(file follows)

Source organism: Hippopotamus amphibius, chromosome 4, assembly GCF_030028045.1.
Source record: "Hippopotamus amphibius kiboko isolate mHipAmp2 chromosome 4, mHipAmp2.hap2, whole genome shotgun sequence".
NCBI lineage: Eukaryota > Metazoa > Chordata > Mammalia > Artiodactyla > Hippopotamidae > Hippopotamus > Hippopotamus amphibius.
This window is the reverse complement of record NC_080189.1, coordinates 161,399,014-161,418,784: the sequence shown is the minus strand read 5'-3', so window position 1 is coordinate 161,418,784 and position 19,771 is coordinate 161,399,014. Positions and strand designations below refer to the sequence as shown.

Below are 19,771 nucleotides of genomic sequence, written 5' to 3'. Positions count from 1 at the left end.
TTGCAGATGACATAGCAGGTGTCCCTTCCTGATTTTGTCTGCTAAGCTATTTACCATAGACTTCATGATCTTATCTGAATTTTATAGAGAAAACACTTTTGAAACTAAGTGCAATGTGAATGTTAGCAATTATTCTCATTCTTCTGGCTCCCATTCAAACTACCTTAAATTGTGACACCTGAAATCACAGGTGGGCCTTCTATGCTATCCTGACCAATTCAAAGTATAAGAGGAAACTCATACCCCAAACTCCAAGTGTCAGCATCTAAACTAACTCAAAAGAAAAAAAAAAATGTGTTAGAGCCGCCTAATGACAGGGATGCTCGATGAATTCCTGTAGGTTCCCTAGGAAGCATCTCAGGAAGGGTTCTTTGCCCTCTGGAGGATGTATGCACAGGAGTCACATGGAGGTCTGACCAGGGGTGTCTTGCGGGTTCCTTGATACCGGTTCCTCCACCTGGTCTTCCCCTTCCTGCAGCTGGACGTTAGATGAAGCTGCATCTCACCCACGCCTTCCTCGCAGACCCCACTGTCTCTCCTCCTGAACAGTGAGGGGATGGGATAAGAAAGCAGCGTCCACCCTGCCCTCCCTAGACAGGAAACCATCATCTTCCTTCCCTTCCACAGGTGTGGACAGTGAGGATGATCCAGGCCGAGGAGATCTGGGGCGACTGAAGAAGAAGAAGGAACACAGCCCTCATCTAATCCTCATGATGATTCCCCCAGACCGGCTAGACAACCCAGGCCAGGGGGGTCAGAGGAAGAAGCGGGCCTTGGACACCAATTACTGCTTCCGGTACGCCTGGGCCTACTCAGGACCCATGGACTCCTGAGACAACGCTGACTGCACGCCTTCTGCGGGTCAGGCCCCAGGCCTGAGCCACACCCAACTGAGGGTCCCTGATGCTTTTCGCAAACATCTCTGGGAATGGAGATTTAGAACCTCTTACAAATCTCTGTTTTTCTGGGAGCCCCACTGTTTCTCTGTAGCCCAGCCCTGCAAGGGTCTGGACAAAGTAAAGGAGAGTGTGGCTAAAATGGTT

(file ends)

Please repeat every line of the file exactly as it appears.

Source organism: Hippopotamus amphibius, chromosome 4, assembly GCF_030028045.1.
Source record: "Hippopotamus amphibius kiboko isolate mHipAmp2 chromosome 4, mHipAmp2.hap2, whole genome shotgun sequence".
NCBI lineage: Eukaryota > Metazoa > Chordata > Mammalia > Artiodactyla > Hippopotamidae > Hippopotamus > Hippopotamus amphibius.
This window is the reverse complement of record NC_080189.1, coordinates 161,399,014-161,418,784: the sequence shown is the minus strand read 5'-3', so window position 1 is coordinate 161,418,784 and position 19,771 is coordinate 161,399,014. Positions and strand designations below refer to the sequence as shown.

Below are 19,771 nucleotides of genomic sequence, written 5' to 3'. Positions count from 1 at the left end.
TTGCAGATGACATAGCAGGTGTCCCTTCCTGATTTTGTCTGCTAAGCTATTTACCATAGACTTCATGATCTTATCTGAATTTTATAGAGAAAACACTTTTGAAACTAAGTGCAATGTGAATGTTAGCAATTATTCTCATTCTTCTGGCTCCCATTCAAACTACCTTAAATTGTGACACCTGAAATCACAGGTGGGCCTTCTATGCTATCCTGACCAATTCAAAGTATAAGAGGAAACTCATACCCCAAACTCCAAGTGTCAGCATCTAAACTAACTCAAAAGAAAAAAAAAAATGTGTTAGAGCCGCCTAATGACAGGGATGCTCGATGAATTCCTGTAGGTTCCCTAGGAAGCATCTCAGGAAGGGTTCTTTGCCCTCTGGAGGATGTATGCACAGGAGTCACATGGAGGTCTGACCAGGGGTGTCTTGCGGGTTCCTTGATACCGGTTCCTCCACCTGGTCTTCCCCTTCCTGCAGCTGGACGTTAGATGAAGCTGCATCTCACCCACGCCTTCCTCGCAGACCCCACTGTCTCTCCTCCTGAACAGTGAGGGGATGGGATAAGAAAGCAGCGTCCACCCTGCCCTCCCTAGACAGGAAACCATCATCTTCCTTCCCTTCCACAGGTGTGGACAGTGAGGATGATCCAGGCCGAGGAGATCTGGGGCGACTGAAGAAGAAGAAGGAACACAGCCCTCATCTAATCCTCATGATGATTCCCCCAGACCGGCTAGACAACCCAGGCCAGGGGGGTCAGAGGAAGAAGCGGGCCTTGGACACCAATTACTGCTTCCGGTACGCCTGGGCCTACTCAGGACCCATGGACTCCTGAGACAACGCTGACTGCACGCCTTCTGCGGGTCAGGCCCCAGGCCTGAGCCACACCCAACTGAGGGTCCCTGATGCTTTTCGCAAACATCTCTGGGAATGGAGATTTAGAACCTCTTACAAATCTCTGTTTTTCTGGGAGCCCCACTGTTTCTCTGTAGCCCAGCCCTGCAAGGGTCTGGACAAAGTAAAGGAGAGTGTGGCTAAAATGGTT